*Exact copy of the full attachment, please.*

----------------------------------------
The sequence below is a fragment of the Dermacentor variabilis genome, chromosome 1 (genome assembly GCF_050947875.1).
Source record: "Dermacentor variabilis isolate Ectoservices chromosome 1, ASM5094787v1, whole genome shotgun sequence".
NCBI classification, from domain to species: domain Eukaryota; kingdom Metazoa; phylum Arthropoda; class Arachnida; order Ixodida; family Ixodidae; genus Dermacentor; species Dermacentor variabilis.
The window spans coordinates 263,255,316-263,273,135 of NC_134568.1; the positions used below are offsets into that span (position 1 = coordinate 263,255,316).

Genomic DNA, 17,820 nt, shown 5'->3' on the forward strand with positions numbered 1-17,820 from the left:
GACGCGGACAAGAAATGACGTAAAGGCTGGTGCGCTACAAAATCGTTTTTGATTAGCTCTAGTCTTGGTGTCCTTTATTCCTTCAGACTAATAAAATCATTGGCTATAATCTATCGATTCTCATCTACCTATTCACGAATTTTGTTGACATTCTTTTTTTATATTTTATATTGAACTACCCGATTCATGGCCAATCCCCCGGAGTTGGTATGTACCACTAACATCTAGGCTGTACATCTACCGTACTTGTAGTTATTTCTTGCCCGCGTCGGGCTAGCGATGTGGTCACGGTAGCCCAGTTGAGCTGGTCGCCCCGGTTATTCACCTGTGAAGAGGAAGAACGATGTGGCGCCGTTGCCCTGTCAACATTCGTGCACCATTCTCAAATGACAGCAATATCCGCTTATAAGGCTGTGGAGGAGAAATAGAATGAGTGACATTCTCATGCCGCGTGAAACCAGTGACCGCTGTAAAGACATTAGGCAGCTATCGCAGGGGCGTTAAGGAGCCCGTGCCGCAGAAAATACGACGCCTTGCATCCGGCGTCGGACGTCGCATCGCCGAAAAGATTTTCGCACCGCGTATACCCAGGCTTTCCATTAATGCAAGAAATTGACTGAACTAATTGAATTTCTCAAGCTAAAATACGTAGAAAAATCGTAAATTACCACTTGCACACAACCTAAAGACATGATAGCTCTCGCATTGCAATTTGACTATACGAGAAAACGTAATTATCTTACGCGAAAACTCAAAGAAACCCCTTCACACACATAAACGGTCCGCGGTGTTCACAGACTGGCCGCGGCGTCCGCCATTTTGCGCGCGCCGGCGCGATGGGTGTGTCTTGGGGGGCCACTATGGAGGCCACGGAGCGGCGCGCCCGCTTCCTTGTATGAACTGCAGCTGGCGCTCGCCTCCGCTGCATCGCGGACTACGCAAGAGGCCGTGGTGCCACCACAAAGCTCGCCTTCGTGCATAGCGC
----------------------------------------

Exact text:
The sequence below is a fragment of the Dermacentor variabilis genome, chromosome 1 (genome assembly GCF_050947875.1).
Source record: "Dermacentor variabilis isolate Ectoservices chromosome 1, ASM5094787v1, whole genome shotgun sequence".
NCBI classification, from domain to species: domain Eukaryota; kingdom Metazoa; phylum Arthropoda; class Arachnida; order Ixodida; family Ixodidae; genus Dermacentor; species Dermacentor variabilis.
The window spans coordinates 263,255,316-263,273,135 of NC_134568.1; the positions used below are offsets into that span (position 1 = coordinate 263,255,316).

Genomic DNA, 17,820 nt, shown 5'->3' on the forward strand with positions numbered 1-17,820 from the left:
GACGCGGACAAGAAATGACGTAAAGGCTGGTGCGCTACAAAATCGTTTTTGATTAGCTCTAGTCTTGGTGTCCTTTATTCCTTCAGACTAATAAAATCATTGGCTATAATCTATCGATTCTCATCTACCTATTCACGAATTTTGTTGACATTCTTTTTTTATATTTTATATTGAACTACCCGATTCATGGCCAATCCCCCGGAGTTGGTATGTACCACTAACATCTAGGCTGTACATCTACCGTACTTGTAGTTATTTCTTGCCCGCGTCGGGCTAGCGATGTGGTCACGGTAGCCCAGTTGAGCTGGTCGCCCCGGTTATTCACCTGTGAAGAGGAAGAACGATGTGGCGCCGTTGCCCTGTCAACATTCGTGCACCATTCTCAAATGACAGCAATATCCGCTTATAAGGCTGTGGAGGAGAAATAGAATGAGTGACATTCTCATGCCGCGTGAAACCAGTGACCGCTGTAAAGACATTAGGCAGCTATCGCAGGGGCGTTAAGGAGCCCGTGCCGCAGAAAATACGACGCCTTGCATCCGGCGTCGGACGTCGCATCGCCGAAAAGATTTTCGCACCGCGTATACCCAGGCTTTCCATTAATGCAAGAAATTGACTGAACTAATTGAATTTCTCAAGCTAAAATACGTAGAAAAATCGTAAATTACCACTTGCACACAACCTAAAGACATGATAGCTCTCGCATTGCAATTTGACTATACGAGAAAACGTAATTATCTTACGCGAAAACTCAAAGAAACCCCTTCACACACATAAACGGTCCGCGGTGTTCACAGACTGGCCGCGGCGTCCGCCATTTTGCGCGCGCCGGCGCGATGGGTGTGTCTTGGGGGGCCACTATGGAGGCCACGGAGCGGCGCGCCCGCTTCCTTGTATGAACTGCAGCTGGCGCTCGCCTCCGCTGCATCGCGGACTACGCAAGAGGCCGTGGTGCCACCACAAAGCTCGCCTTCGTGCATAGCGC